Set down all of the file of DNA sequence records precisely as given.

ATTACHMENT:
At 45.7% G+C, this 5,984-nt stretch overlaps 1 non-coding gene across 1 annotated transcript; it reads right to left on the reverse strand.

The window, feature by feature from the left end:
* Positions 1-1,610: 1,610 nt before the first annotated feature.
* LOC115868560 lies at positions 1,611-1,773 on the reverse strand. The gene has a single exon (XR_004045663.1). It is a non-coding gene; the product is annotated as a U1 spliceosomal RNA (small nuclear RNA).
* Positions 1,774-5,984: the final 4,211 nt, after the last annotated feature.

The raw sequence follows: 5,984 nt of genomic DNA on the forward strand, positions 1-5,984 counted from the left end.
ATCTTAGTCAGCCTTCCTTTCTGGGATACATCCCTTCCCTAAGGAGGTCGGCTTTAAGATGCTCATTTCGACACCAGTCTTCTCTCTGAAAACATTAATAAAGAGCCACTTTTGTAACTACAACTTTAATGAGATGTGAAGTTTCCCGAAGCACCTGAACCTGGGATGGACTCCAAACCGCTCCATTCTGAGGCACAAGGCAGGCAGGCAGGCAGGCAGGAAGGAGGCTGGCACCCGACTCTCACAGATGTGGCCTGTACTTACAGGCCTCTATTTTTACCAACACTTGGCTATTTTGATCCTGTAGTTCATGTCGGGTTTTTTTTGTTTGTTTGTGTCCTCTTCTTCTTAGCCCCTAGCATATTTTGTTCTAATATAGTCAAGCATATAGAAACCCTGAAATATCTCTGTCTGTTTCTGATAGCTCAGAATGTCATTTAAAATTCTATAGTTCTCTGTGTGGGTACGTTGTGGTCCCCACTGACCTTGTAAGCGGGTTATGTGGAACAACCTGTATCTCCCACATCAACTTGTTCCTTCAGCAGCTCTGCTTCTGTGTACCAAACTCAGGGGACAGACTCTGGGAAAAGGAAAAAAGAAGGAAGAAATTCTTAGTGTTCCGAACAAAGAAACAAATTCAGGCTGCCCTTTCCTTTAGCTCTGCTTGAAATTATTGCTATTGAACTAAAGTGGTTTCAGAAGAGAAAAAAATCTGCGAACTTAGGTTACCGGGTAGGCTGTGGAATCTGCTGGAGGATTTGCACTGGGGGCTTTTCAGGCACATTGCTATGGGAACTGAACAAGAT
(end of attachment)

At 45.7% G+C, this 5,984-nt stretch overlaps 1 non-coding gene across 1 annotated transcript; it reads right to left on the reverse strand.

The window, feature by feature from the left end:
* Positions 1-1,610: 1,610 nt before the first annotated feature.
* LOC115868560 lies at positions 1,611-1,773 on the reverse strand. The gene has a single exon (XR_004045663.1). It is a non-coding gene; the product is annotated as a U1 spliceosomal RNA (small nuclear RNA).
* Positions 1,774-5,984: the final 4,211 nt, after the last annotated feature.

The raw sequence follows: 5,984 nt of genomic DNA on the forward strand, positions 1-5,984 counted from the left end.
ATCTTAGTCAGCCTTCCTTTCTGGGATACATCCCTTCCCTAAGGAGGTCGGCTTTAAGATGCTCATTTCGACACCAGTCTTCTCTCTGAAAACATTAATAAAGAGCCACTTTTGTAACTACAACTTTAATGAGATGTGAAGTTTCCCGAAGCACCTGAACCTGGGATGGACTCCAAACCGCTCCATTCTGAGGCACAAGGCAGGCAGGCAGGCAGGCAGGAAGGAGGCTGGCACCCGACTCTCACAGATGTGGCCTGTACTTACAGGCCTCTATTTTTACCAACACTTGGCTATTTTGATCCTGTAGTTCATGTCGGGTTTTTTTTGTTTGTTTGTGTCCTCTTCTTCTTAGCCCCTAGCATATTTTGTTCTAATATAGTCAAGCATATAGAAACCCTGAAATATCTCTGTCTGTTTCTGATAGCTCAGAATGTCATTTAAAATTCTATAGTTCTCTGTGTGGGTACGTTGTGGTCCCCACTGACCTTGTAAGCGGGTTATGTGGAACAACCTGTATCTCCCACATCAACTTGTTCCTTCAGCAGCTCTGCTTCTGTGTACCAAACTCAGGGGACAGACTCTGGGAAAAGGAAAAAAGAAGGAAGAAATTCTTAGTGTTCCGAACAAAGAAACAAATTCAGGCTGCCCTTTCCTTTAGCTCTGCTTGAAATTATTGCTATTGAACTAAAGTGGTTTCAGAAGAGAAAAAAATCTGCGAACTTAGGTTACCGGGTAGGCTGTGGAATCTGCTGGAGGATTTGCACTGGGGGCTTTTCAGGCACATTGCTATGGGAACTGAACAAGAT